Police flagged them down at around 5pm, almost immediately after they returned to the road, and they stopped in the first layby on the southbound carriageway of the A9.

McDonald's, Broxden
The pair spent time at McDonald’s, Broxden due to the driver’s illness. Image: DC Thomson.

He said he was told it was because the car had no MOT.

“After that, the police said to me this strong smell is on your car.

“I said he smoked hashish, it might be from him.

“He was nervous. I told him ‘why are you nervous?’

“He said to me it’s drugs in the car.

“I just tried to keep him in but he said ‘I’m going’.

“He opened the door and jumped.

“I didn’t move because it’s my car. It wasn’t my stuff.

Mule was only ‘trying to help’

Despite the strong smell of cannabis, Musollari said he could not have noticed because he caught Covid-19 in September 2020, the day of his wife’s 50th birthday.

“Me and my wife both lost our smell.

“My smell is gone, I can’t smell anything – zero.

“The smell didn’t come back. Even today, I’ve got no smell.”

Musollari’s wife of 28 years, a Manchester-based primary school teaching assistant, gave evidence to the same effect.

Musollari said if he had known about the drugs: “I was leaving the stuff on the street, I would have left it in Aberdeen, I wasn’t coming for that.”

In cross-examination, fiscal depute Callum Gordon asked: “Would you normally give friends lifts halfway across the country?”

Musollari replied: “We have each other. I was trying to help him.”

Hash and cash

Musollari’s car was forensically searched at Perth police station.

Two opaque black storage boxes were found in the boot, each containing bags of green herbal matter.

On the back seat, two holdalls were recovered, containing more bags of cannabis.

In total, the haul weighed 21.842kg.

Perth police station sign
The car was taken to Perth police station, where drugs and cash were found.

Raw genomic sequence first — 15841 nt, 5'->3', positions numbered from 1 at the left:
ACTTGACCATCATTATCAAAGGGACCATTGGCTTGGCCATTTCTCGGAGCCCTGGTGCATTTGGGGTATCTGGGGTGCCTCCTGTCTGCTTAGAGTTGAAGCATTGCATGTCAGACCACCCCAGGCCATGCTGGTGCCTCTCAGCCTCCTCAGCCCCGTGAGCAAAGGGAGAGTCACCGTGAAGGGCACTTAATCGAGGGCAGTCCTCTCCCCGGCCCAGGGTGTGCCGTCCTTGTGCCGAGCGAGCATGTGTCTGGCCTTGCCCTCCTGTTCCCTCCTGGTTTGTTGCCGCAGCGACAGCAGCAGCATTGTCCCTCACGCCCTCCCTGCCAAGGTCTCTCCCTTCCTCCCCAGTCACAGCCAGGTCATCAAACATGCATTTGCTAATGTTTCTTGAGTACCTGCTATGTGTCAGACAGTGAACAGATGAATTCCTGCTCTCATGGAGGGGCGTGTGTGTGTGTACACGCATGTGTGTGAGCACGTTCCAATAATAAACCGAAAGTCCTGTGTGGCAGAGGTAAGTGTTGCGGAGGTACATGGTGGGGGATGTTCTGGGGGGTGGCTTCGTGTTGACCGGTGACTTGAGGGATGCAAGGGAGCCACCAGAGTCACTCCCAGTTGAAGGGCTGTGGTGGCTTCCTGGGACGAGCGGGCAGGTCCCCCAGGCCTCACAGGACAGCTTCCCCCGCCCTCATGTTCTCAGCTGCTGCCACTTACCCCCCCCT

The piles of pungent drugs were dragged into court to be shown to jurors.

Just over £484 in cash was also found in the car.

Jurors were told wholesale cannabis sells at between £4,500 and £6,500 per kilo in Tayside.

However, Detective Sergeant Derek Stewart explained 1.5g deals can fetch up to £25, meaning the seized haul could be worth anything between £98,000 and £360,000.


Following a two-day trial before Sheriff Mungo Bovey, the majority of jurors found Musollari guilty of possessing cannabis with the intent to supply.

The prosecution opted not to seek a conviction over allegations he drove without a valid MOT certificate or insurance.

His solicitor Paul McHugh explained his client had been remanded in prison for over a year and sought bail for the preparation of social work reports.

This was granted by Sheriff Bovey, who also continued consideration of an unopposed motion to forfeit the drugs and cash to a sentencing hearing on March 21.

Forfar Sheriff Court
The pair will return to Forfar Sheriff Court for sentencing.

The sheriff pointed out Manciu has previous convictions from Italy, which were “not insignificant.”

Manciu’s solicitor Steve Lafferty said: “He effectively takes a large part of the responsibility.”